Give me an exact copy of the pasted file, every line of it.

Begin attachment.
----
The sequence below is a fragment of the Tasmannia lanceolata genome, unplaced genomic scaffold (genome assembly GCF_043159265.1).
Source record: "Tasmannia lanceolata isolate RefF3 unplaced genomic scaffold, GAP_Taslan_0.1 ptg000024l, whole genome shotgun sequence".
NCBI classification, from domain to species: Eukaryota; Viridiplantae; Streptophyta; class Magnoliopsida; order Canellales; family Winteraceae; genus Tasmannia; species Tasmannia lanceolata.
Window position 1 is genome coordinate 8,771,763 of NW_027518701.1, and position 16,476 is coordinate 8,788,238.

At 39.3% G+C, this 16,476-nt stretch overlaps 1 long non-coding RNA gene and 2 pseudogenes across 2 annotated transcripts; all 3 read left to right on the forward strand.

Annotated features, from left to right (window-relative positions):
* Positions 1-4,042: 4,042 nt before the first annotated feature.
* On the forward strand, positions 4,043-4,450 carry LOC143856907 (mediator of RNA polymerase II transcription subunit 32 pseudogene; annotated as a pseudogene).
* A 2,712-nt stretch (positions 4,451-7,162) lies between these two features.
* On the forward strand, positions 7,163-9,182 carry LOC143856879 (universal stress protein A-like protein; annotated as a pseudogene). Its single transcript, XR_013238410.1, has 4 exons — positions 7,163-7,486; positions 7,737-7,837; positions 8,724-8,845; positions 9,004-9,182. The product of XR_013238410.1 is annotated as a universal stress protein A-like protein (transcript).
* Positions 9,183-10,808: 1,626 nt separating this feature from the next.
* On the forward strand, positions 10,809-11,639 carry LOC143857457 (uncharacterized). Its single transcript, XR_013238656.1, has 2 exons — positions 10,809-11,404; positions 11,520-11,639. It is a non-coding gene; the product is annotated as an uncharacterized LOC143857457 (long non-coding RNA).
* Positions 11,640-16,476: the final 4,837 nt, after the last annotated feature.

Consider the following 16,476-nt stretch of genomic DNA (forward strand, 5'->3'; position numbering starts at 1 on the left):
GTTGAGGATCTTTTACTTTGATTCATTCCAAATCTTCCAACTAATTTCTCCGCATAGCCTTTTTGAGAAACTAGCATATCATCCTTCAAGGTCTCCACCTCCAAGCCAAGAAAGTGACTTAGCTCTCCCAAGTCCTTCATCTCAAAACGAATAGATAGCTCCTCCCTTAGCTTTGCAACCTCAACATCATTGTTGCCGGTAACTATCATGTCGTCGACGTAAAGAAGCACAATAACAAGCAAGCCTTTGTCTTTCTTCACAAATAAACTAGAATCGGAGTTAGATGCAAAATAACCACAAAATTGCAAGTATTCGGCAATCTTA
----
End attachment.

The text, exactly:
The sequence below is a fragment of the Tasmannia lanceolata genome, unplaced genomic scaffold (genome assembly GCF_043159265.1).
Source record: "Tasmannia lanceolata isolate RefF3 unplaced genomic scaffold, GAP_Taslan_0.1 ptg000024l, whole genome shotgun sequence".
NCBI classification, from domain to species: Eukaryota; Viridiplantae; Streptophyta; class Magnoliopsida; order Canellales; family Winteraceae; genus Tasmannia; species Tasmannia lanceolata.
Window position 1 is genome coordinate 8,771,763 of NW_027518701.1, and position 16,476 is coordinate 8,788,238.

At 39.3% G+C, this 16,476-nt stretch overlaps 1 long non-coding RNA gene and 2 pseudogenes across 2 annotated transcripts; all 3 read left to right on the forward strand.

Annotated features, from left to right (window-relative positions):
* Positions 1-4,042: 4,042 nt before the first annotated feature.
* On the forward strand, positions 4,043-4,450 carry LOC143856907 (mediator of RNA polymerase II transcription subunit 32 pseudogene; annotated as a pseudogene).
* A 2,712-nt stretch (positions 4,451-7,162) lies between these two features.
* On the forward strand, positions 7,163-9,182 carry LOC143856879 (universal stress protein A-like protein; annotated as a pseudogene). Its single transcript, XR_013238410.1, has 4 exons — positions 7,163-7,486; positions 7,737-7,837; positions 8,724-8,845; positions 9,004-9,182. The product of XR_013238410.1 is annotated as a universal stress protein A-like protein (transcript).
* Positions 9,183-10,808: 1,626 nt separating this feature from the next.
* On the forward strand, positions 10,809-11,639 carry LOC143857457 (uncharacterized). Its single transcript, XR_013238656.1, has 2 exons — positions 10,809-11,404; positions 11,520-11,639. It is a non-coding gene; the product is annotated as an uncharacterized LOC143857457 (long non-coding RNA).
* Positions 11,640-16,476: the final 4,837 nt, after the last annotated feature.

Consider the following 16,476-nt stretch of genomic DNA (forward strand, 5'->3'; position numbering starts at 1 on the left):
GTTGAGGATCTTTTACTTTGATTCATTCCAAATCTTCCAACTAATTTCTCCGCATAGCCTTTTTGAGAAACTAGCATATCATCCTTCAAGGTCTCCACCTCCAAGCCAAGAAAGTGACTTAGCTCTCCCAAGTCCTTCATCTCAAAACGAATAGATAGCTCCTCCCTTAGCTTTGCAACCTCAACATCATTGTTGCCGGTAACTATCATGTCGTCGACGTAAAGAAGCACAATAACAAGCAAGCCTTTGTCTTTCTTCACAAATAAACTAGAATCGGAGTTAGATGCAAAATAACCACAAAATTGCAAGTATTCGGCAATCTTA